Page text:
International Yoga Teacher based in Europe & UK
“…a passion and drive for what you teach, a disciplined practice to inform your teaching, and the never-ending quest to reflect and improve upon your craft.”
When applying for teaching positions in Universities in the USA, you are required to submit a “Statement of Teaching Philosophy”. I spent time developing such a statement. It was for a role as an Educator in New York City, but I could easily have replicated the statement for the role of Yoga Teacher.
I simply asked myself what are my 3 key beliefs that both inform and drive my teaching?
Here is my answer:
These 3 key areas were a part of our discussions in the Teaching Methodology component for the Knoff Teacher Training recently in Cairns.
Let me summarize.
Belief that the student, as an individual, must be central:
The concept of student – centred learning is not new. In the education sector there is widespread acceptance that the individual is key to the way in which we effectively engage students in learning. Students bring with them experience, knowledge, ideas and concepts that are fully or partially formed. We acknowledge this prior learning as a starting point, in order to move to a shared understanding and the gaining of new knowledge. All teaching and learning, therefore, revolves around the central position of the student. Challenging in practice when we have large student numbers in classes. The traditional teaching of yoga, one-to-one, guru to student, this reflects the true concept of student – centred learning. Our challenge then, is to enable student – centred learning in groups. Which leads to my next point!
Belief that learning is both situated and collaborative:
There was a great article that we studied in the Masters of Education at Melbourne University. The title was “How Education Backed the Wrong Horse”. A title that seemed to stay with me! The article discussed how the field of education backed the wrong horse, being psychology. Psychology’s Law of Learning came from research in unnatural environments with unrealistic tasks. Learning was narrowly viewed as merely memory based with a focus on controlled research in isolated laboratory tests. Learners were like lab – rats.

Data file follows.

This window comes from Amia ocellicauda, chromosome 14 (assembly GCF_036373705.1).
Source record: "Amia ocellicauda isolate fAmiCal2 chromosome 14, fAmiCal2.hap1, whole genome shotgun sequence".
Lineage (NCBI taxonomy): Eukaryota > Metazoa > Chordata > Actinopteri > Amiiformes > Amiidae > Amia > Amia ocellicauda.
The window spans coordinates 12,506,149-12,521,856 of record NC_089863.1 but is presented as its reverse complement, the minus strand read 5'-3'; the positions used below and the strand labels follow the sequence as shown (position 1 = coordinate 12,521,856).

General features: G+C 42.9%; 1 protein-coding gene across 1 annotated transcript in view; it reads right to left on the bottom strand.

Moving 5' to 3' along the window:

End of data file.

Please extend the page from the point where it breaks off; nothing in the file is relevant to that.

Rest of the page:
The counter position, proposed that learning should be collaborative and the “right horse” would have been Anthropology. We are interconnected beings and we are part of communities with an innate longing to belong. Therefore our learning is most effective, and even seamlessly unconscious, when “situated” within a cultural/social context. Where we come together, collaborate; to learn and even assist one another, we enable true learning.
Belief that the practice of teaching can both serve and enable true learning
Teaching is a craft. When we find a great teacher, we instinctively know. But as teachers, we can only set up conditions that aim to facilitate learning. We build a learning environment. This comes from our own knowledge and understanding. It comes from our own practice, not only our practice of yoga, but our practice of teaching. And then we provide opportunities for students to learn, to understand and to “come to know”, a phrase coined by Peter Senge. How do we “come to know”? Senge believes when we really know and understand, we are able to apply our deep understanding in unrelated environments. In yoga terms, perhaps we take our learning and knowledge off the mat and into the world. Or as teachers we apply knowledge from our teaching in non-class environments.
There are no simple formulas or quick fix answers to the age-old question of quality in teaching and learning.
In the past, when I have taught in higher education, I would always challenge the students to question and grapple with “what is their ideal scenario for learning and understanding”.
I would also challenge the teaching staff to question and grapple with their values and ideology around the practice of teaching and learning. It is not something we discuss as overtly in yoga teaching, but rather, it surfaces in themes around teaching methodology and teaching practice.
So, now I challenge you to consider what would be your “Statement of Teaching Philosophy”?
Written by Jacinta McBurney, Knoff Master Level Yoga Teacher.
*This article appeared in the Knoff Yoga Newsletter (http://www.knoffyoga.com)